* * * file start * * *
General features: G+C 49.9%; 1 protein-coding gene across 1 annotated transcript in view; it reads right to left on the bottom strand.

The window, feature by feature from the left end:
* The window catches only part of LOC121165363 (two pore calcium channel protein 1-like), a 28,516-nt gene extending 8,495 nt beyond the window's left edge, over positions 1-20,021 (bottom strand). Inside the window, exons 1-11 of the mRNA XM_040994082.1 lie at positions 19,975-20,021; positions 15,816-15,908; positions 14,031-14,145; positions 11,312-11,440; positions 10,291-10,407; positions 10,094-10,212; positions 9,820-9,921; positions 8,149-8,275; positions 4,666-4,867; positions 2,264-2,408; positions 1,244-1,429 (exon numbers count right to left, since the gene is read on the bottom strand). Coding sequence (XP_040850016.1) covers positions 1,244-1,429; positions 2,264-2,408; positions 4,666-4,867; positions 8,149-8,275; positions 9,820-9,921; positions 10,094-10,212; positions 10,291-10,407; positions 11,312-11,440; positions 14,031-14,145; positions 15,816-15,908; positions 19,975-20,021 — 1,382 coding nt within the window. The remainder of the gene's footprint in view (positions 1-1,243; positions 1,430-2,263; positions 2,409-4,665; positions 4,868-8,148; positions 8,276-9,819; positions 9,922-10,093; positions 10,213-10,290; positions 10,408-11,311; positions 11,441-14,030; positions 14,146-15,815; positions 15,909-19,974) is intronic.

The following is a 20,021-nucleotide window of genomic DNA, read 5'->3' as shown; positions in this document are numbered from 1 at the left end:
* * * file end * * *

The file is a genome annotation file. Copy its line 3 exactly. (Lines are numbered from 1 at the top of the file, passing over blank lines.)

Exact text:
* The window catches only part of LOC121165363 (two pore calcium channel protein 1-like), a 28,516-nt gene extending 8,495 nt beyond the window's left edge, over positions 1-20,021 (bottom strand). Inside the window, exons 1-11 of the mRNA XM_040994082.1 lie at positions 19,975-20,021; positions 15,816-15,908; positions 14,031-14,145; positions 11,312-11,440; positions 10,291-10,407; positions 10,094-10,212; positions 9,820-9,921; positions 8,149-8,275; positions 4,666-4,867; positions 2,264-2,408; positions 1,244-1,429 (exon numbers count right to left, since the gene is read on the bottom strand). Coding sequence (XP_040850016.1) covers positions 1,244-1,429; positions 2,264-2,408; positions 4,666-4,867; positions 8,149-8,275; positions 9,820-9,921; positions 10,094-10,212; positions 10,291-10,407; positions 11,312-11,440; positions 14,031-14,145; positions 15,816-15,908; positions 19,975-20,021 — 1,382 coding nt within the window. The remainder of the gene's footprint in view (positions 1-1,243; positions 1,430-2,263; positions 2,409-4,665; positions 4,868-8,148; positions 8,276-9,819; positions 9,922-10,093; positions 10,213-10,290; positions 10,408-11,311; positions 11,441-14,030; positions 14,146-15,815; positions 15,909-19,974) is intronic.